There’s no question that this is a shot at competing platforms — iOS most of all — but this is bigger than just Google vs. Apple: this is Google vs. Everybody.
Google is now acting like the #1 mobile operating system vendor that many people expect it to be by the end of this year. Android’s growth is fueled by an onslaught of handset models from numerous OEMs. Video playback performance will be important on all of these devices, and dedicated hardware is a big part of that.
If H.264 becomes and remains the dominant codec, then Google needs to convince all of its partners to bundle H.264 decoder hardware in order to preserve a competitive video experience on Android. It cannot, however, guarantee them favorable licensing terms, because it is not a licensor in the H.264 patent pool. Android and Google could end up with a problem on their hands if OEMs hesitate or get hit with lawsuits.
Enter WebM/VP8. By overseeing both the technology and policy, Google has much more power to insulate its partners, and thus the entire Android platform, from disruptive patent or license disputes. If all goes well, it could go a step further and require Android OEMs to include VP8 decoder hardware from a (hand-picked, of course) list of vendors, guaranteeing a minimum standard of video playback on all Android devices. Google could even acquire one or more of these vendors for good measure.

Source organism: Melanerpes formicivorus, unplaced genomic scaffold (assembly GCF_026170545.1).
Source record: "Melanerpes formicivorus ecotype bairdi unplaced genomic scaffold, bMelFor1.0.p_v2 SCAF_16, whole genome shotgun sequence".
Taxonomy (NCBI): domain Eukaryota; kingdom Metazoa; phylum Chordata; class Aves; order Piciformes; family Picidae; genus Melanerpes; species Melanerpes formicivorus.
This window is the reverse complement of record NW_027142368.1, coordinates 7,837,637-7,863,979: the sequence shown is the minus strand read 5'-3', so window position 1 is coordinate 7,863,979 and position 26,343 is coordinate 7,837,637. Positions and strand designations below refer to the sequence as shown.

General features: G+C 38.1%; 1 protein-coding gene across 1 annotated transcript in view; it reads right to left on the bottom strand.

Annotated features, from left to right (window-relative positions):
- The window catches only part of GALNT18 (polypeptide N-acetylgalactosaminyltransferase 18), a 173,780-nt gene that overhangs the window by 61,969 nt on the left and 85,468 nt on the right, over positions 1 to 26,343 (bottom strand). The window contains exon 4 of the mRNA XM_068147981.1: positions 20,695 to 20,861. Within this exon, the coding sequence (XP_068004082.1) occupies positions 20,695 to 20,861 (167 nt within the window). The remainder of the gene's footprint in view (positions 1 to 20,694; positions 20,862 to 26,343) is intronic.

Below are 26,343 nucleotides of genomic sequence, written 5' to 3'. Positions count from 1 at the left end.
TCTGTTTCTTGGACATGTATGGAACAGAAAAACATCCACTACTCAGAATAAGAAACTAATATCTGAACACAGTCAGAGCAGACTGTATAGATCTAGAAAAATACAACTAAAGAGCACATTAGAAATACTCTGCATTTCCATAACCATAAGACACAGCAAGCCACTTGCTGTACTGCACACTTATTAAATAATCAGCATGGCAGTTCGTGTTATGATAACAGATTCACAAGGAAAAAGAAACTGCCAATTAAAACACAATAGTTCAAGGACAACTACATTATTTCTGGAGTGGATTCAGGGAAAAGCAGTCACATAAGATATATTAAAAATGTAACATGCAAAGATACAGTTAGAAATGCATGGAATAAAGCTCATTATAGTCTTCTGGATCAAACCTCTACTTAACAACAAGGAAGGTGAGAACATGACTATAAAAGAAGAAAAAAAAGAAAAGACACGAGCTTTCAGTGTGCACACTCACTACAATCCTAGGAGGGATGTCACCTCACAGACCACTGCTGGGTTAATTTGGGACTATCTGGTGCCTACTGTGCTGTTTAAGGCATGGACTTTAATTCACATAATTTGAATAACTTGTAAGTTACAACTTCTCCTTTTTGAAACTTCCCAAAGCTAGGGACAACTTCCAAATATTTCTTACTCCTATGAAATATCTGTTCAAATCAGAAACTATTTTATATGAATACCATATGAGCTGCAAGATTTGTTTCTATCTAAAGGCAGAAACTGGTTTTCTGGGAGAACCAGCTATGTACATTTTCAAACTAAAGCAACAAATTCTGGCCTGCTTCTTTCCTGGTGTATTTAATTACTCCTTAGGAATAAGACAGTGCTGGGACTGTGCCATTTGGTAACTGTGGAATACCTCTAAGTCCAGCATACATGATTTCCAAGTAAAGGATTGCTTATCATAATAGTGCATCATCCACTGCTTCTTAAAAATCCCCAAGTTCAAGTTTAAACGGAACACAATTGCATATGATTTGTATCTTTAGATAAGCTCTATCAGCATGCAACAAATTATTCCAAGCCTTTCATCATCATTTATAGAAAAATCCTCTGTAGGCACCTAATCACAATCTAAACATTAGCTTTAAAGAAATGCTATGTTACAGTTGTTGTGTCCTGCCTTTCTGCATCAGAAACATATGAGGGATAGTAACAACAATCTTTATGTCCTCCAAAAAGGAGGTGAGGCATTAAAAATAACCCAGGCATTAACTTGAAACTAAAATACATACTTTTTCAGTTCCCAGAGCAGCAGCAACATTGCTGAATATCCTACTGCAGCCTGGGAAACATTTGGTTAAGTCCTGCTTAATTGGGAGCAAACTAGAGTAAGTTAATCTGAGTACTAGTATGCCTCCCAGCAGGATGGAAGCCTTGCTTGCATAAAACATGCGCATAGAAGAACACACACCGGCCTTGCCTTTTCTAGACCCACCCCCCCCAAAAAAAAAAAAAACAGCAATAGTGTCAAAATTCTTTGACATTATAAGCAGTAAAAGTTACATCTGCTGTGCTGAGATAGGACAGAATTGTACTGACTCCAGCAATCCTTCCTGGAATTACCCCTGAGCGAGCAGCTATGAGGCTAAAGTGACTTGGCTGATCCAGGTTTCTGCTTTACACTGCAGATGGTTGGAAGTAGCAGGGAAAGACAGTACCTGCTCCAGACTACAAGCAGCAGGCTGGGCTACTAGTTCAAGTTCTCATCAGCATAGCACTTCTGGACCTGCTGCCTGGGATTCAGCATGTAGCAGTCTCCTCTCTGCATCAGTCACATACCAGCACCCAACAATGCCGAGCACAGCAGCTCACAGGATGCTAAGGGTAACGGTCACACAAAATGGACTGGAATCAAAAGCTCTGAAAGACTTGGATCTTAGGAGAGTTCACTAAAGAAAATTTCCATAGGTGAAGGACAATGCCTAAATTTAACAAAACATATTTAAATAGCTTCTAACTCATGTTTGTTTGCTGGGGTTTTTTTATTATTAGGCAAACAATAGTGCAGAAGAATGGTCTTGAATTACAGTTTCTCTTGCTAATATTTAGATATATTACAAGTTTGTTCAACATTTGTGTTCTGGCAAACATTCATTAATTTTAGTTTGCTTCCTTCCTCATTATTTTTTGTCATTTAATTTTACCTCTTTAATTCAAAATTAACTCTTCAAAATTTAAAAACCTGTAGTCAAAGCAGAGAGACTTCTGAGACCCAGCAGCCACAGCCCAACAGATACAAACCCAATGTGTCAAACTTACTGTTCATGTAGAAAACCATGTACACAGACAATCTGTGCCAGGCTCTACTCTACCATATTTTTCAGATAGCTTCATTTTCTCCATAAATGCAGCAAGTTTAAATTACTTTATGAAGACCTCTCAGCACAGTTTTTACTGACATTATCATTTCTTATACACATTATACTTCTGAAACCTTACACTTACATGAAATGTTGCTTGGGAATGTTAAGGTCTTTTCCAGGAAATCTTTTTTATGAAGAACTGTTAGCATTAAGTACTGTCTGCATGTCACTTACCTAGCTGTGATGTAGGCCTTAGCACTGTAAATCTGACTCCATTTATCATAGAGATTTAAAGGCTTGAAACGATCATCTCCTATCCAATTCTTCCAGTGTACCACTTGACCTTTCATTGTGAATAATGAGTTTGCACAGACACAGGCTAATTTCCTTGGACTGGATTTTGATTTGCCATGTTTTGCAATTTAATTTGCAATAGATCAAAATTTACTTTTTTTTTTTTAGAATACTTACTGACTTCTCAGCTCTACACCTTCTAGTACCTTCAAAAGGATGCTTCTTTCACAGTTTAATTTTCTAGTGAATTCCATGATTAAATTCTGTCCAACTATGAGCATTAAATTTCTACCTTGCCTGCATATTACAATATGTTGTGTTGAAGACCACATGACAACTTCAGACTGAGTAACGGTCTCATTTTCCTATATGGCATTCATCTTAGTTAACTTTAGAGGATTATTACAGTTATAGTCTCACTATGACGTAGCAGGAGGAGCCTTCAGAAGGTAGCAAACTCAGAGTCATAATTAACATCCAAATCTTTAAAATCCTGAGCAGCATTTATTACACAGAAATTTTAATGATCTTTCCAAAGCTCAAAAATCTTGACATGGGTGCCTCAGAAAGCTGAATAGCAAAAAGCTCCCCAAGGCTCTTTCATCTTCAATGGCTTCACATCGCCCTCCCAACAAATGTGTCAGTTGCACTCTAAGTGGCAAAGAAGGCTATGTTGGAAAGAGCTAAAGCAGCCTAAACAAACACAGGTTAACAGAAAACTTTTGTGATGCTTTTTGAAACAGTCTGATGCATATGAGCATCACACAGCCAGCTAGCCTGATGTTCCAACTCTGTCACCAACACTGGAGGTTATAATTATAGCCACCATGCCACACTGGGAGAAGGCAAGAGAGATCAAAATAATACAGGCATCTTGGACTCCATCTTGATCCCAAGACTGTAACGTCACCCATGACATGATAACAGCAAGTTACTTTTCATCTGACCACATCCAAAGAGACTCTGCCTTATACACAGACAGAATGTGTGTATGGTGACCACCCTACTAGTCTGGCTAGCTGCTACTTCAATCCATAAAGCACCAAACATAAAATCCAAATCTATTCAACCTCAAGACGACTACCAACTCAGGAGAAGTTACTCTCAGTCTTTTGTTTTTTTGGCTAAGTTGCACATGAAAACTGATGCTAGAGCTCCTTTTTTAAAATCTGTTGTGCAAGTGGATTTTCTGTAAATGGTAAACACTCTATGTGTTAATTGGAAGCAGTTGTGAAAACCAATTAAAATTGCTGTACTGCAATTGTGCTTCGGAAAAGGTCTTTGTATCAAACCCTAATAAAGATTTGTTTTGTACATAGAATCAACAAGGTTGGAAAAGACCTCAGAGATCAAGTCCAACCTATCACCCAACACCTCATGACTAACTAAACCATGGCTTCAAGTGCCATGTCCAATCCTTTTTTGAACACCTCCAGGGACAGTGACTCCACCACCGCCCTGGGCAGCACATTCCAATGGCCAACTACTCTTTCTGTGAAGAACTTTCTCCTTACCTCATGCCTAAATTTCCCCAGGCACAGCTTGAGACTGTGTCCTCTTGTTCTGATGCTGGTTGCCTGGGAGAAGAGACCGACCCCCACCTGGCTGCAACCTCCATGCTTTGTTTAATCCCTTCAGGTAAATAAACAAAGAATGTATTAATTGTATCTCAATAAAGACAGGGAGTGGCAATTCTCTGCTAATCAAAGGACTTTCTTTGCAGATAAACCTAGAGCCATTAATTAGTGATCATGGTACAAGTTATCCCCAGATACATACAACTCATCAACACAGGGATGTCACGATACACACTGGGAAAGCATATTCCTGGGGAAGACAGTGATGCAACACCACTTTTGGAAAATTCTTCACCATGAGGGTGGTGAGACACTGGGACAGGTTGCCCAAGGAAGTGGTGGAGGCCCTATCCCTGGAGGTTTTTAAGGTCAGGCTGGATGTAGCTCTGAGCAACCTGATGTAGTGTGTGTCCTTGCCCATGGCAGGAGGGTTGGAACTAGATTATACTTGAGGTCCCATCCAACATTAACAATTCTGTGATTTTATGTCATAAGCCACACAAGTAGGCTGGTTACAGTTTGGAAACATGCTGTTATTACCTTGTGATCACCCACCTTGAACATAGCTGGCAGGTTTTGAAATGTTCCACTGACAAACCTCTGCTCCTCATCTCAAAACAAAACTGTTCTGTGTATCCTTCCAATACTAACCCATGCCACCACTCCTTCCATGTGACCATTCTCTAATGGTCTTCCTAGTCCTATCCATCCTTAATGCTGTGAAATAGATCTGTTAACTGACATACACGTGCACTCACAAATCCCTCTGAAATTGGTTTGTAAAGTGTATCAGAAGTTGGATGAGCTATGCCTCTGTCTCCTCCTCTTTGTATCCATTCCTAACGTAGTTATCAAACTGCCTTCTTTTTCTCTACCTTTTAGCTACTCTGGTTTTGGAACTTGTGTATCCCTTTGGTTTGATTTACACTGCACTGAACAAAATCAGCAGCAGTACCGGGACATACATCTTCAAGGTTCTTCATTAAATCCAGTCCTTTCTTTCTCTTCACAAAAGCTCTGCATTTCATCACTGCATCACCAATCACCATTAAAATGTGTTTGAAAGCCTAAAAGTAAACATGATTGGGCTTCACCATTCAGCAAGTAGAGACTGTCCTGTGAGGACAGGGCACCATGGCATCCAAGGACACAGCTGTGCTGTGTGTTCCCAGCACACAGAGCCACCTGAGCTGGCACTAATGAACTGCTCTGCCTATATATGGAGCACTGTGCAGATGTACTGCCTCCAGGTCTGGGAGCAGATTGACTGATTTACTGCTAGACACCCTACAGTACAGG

Why dump H.264 entirely? Why not hedge your bets, especially if H.264 is working right now? Google says “our goal is to enable open innovation;” what it in fact means is “we prefer patents we own.”
There are plenty of fringe benefits as well. If WebM wins out, then rivals like Apple and Microsoft will have wasted tons of time and resources on H.264, wound up way behind the curve, and best of all, fallen directly under Google’s sphere of influence.
Obnoxious? Absolutely. Evil? I don’t think so. Google is taking an opportunity to shift the long-term future of mobile computing in its favor, without concern for short-term disruption. Sounds like another company I know.
The wrinkle, as many have pointed out, is that as long as Google continues to embrace Flash, nobody will even bother to look at WebM: they’ll just keep pumping out Flash video. Note, though, that Adobe is on the WebM/VP8 bandwagon. If future Flash authoring tools favor VP8, the codec will slip into agency, corporate, and media offices just like H.264 did. Google’s continued support for Flash may slow WebM delivery via HTML5, but it could very well accelerate penetration of the underlying VP8 codec.
It’s always your friends who stab you in the back. Android and Chrome will eventually have the market muscle to apply the knockout blow. That’s going to be a bad day for Adobe.